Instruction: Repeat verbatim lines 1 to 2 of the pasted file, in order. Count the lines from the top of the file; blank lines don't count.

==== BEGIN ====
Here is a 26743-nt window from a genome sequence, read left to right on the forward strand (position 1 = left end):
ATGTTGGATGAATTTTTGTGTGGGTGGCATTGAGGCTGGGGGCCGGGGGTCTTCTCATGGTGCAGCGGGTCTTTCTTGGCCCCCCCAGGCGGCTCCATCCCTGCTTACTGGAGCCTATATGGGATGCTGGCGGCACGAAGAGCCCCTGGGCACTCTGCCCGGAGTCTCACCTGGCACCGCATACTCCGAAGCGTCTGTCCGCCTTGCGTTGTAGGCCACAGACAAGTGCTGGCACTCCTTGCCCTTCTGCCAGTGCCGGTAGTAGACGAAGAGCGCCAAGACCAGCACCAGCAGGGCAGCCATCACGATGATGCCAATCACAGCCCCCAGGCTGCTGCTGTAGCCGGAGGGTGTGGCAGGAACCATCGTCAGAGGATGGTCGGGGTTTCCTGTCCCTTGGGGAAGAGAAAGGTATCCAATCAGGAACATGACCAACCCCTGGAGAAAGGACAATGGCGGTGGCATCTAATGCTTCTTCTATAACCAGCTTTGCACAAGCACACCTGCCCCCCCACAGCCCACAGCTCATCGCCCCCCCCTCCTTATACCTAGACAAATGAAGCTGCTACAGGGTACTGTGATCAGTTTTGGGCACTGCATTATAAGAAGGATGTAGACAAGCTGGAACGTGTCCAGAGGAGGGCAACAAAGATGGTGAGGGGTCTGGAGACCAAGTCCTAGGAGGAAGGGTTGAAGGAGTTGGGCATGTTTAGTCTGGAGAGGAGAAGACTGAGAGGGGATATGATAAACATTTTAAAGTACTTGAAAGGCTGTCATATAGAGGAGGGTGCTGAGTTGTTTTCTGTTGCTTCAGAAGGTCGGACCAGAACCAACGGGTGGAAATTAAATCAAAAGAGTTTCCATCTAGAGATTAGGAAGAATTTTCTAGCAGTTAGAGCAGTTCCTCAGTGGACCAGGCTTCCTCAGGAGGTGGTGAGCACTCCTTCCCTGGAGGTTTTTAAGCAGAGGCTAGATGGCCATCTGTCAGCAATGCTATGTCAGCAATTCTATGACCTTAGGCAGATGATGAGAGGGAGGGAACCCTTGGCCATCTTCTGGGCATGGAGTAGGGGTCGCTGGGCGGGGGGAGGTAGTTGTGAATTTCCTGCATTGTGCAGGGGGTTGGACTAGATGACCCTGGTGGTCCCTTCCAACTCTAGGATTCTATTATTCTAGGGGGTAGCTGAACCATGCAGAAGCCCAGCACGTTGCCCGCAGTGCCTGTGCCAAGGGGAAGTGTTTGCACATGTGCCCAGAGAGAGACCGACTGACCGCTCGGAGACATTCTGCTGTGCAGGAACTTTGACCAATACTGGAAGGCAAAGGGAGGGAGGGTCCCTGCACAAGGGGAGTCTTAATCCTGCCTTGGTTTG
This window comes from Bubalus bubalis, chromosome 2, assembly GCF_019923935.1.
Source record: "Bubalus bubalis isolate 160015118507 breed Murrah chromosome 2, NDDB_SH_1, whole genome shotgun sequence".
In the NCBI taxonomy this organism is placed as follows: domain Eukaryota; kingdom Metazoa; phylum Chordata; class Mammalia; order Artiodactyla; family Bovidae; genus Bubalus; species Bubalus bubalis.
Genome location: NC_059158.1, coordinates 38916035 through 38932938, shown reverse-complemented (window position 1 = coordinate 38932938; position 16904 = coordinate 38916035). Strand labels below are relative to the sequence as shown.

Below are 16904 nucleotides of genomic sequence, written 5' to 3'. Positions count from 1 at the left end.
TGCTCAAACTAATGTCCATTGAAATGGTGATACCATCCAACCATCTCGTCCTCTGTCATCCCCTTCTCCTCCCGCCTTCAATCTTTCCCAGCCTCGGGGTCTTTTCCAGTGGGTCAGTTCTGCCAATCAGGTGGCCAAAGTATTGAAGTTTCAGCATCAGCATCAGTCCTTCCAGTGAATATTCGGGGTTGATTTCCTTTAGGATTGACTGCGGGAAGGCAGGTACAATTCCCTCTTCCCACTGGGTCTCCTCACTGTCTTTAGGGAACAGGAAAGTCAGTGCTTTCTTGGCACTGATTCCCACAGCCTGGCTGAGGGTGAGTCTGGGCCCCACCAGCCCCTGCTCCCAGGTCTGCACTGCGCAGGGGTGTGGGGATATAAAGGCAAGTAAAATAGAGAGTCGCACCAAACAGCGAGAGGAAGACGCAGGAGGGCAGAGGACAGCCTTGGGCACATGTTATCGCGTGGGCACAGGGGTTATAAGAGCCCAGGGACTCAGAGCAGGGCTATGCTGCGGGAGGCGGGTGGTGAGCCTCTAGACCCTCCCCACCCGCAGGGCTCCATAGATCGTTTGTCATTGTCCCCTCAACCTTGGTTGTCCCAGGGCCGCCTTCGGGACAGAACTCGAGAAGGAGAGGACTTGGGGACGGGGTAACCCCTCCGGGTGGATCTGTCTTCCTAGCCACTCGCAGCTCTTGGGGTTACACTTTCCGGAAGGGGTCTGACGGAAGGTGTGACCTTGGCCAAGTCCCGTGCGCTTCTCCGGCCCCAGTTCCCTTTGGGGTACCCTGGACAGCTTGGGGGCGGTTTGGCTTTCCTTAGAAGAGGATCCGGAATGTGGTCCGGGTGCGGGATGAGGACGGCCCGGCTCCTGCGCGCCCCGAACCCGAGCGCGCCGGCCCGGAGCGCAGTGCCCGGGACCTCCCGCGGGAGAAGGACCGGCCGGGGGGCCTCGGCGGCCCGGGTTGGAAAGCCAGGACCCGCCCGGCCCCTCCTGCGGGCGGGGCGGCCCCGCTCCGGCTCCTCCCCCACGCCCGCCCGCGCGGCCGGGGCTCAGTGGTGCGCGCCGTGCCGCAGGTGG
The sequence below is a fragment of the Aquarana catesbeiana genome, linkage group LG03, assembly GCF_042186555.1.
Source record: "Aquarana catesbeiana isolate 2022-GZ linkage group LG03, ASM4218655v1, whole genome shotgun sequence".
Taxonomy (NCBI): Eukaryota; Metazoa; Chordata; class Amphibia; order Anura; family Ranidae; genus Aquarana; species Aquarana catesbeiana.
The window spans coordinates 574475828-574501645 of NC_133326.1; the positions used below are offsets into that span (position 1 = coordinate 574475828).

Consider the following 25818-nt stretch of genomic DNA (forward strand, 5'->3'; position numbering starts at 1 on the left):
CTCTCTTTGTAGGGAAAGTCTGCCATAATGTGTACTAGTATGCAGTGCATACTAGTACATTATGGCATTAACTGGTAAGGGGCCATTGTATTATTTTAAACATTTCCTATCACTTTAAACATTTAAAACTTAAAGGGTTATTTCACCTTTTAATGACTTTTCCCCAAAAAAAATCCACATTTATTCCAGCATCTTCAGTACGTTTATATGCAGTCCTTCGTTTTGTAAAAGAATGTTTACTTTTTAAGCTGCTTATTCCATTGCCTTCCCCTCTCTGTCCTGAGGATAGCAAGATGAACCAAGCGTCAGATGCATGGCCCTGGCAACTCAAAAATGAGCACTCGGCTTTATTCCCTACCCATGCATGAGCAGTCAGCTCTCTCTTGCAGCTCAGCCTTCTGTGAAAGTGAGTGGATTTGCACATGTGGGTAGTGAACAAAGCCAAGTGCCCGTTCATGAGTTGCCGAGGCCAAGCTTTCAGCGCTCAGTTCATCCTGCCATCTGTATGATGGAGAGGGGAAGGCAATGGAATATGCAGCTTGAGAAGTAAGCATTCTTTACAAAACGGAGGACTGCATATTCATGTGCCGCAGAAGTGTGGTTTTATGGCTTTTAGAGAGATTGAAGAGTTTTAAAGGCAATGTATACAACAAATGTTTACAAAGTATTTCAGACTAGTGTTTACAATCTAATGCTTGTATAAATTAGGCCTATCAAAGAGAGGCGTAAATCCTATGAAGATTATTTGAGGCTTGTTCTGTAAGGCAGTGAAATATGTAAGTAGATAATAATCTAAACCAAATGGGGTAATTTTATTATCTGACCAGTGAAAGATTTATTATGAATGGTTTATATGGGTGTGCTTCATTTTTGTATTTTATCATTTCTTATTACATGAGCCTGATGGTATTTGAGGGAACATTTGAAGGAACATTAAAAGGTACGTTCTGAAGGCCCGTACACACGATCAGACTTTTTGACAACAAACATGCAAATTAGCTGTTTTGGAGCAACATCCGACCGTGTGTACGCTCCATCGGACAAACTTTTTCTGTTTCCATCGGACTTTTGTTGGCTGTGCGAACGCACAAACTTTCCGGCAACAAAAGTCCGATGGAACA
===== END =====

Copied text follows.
Here is a 26743-nt window from a genome sequence, read left to right on the forward strand (position 1 = left end):
ATGTTGGATGAATTTTTGTGTGGGTGGCATTGAGGCTGGGGGCCGGGGGTCTTCTCATGGTGCAGCGGGTCTTTCTTGGCCCCCCCAGGCGGCTCCATCCCTGCTTACTGGAGCCTATATGGGATGCTGGCGGCACGAAGAGCCCCTGGGCACTCTGCCCGGAGTCTCACCTGGCACCGCATACTCCGAAGCGTCTGTCCGCCTTGCGTTGTAGGCCACAGACAAGTGCTGGCACTCCTTGCCCTTCTGCCAGTGCCGGTAGTAGACGAAGAGCGCCAAGACCAGCACCAGCAGGGCAGCCATCACGATGATGCCAATCACAGCCCCCAGGCTGCTGCTGTAGCCGGAGGGTGTGGCAGGAACCATCGTCAGAGGATGGTCGGGGTTTCCTGTCCCTTGGGGAAGAGAAAGGTATCCAATCAGGAACATGACCAACCCCTGGAGAAAGGACAATGGCGGTGGCATCTAATGCTTCTTCTATAACCAGCTTTGCACAAGCACACCTGCCCCCCCACAGCCCACAGCTCATCGCCCCCCCCTCCTTATACCTAGACAAATGAAGCTGCTACAGGGTACTGTGATCAGTTTTGGGCACTGCATTATAAGAAGGATGTAGACAAGCTGGAACGTGTCCAGAGGAGGGCAACAAAGATGGTGAGGGGTCTGGAGACCAAGTCCTAGGAGGAAGGGTTGAAGGAGTTGGGCATGTTTAGTCTGGAGAGGAGAAGACTGAGAGGGGATATGATAAACATTTTAAAGTACTTGAAAGGCTGTCATATAGAGGAGGGTGCTGAGTTGTTTTCTGTTGCTTCAGAAGGTCGGACCAGAACCAACGGGTGGAAATTAAATCAAAAGAGTTTCCATCTAGAGATTAGGAAGAATTTTCTAGCAGTTAGAGCAGTTCCTCAGTGGACCAGGCTTCCTCAGGAGGTGGTGAGCACTCCTTCCCTGGAGGTTTTTAAGCAGAGGCTAGATGGCCATCTGTCAGCAATGCTATGTCAGCAATTCTATGACCTTAGGCAGATGATGAGAGGGAGGGAACCCTTGGCCATCTTCTGGGCATGGAGTAGGGGTCGCTGGGCGGGGGGAGGTAGTTGTGAATTTCCTGCATTGTGCAGGGGGTTGGACTAGATGACCCTGGTGGTCCCTTCCAACTCTAGGATTCTATTATTCTAGGGGGTAGCTGAACCATGCAGAAGCCCAGCACGTTGCCCGCAGTGCCTGTGCCAAGGGGAAGTGTTTGCACATGTGCCCAGAGAGAGACCGACTGACCGCTCGGAGACATTCTGCTGTGCAGGAACTTTGACCAATACTGGAAGGCAAAGGGAGGGAGGGTCCCTGCACAAGGGGAGTCTTAATCCTGCCTTGGTTTG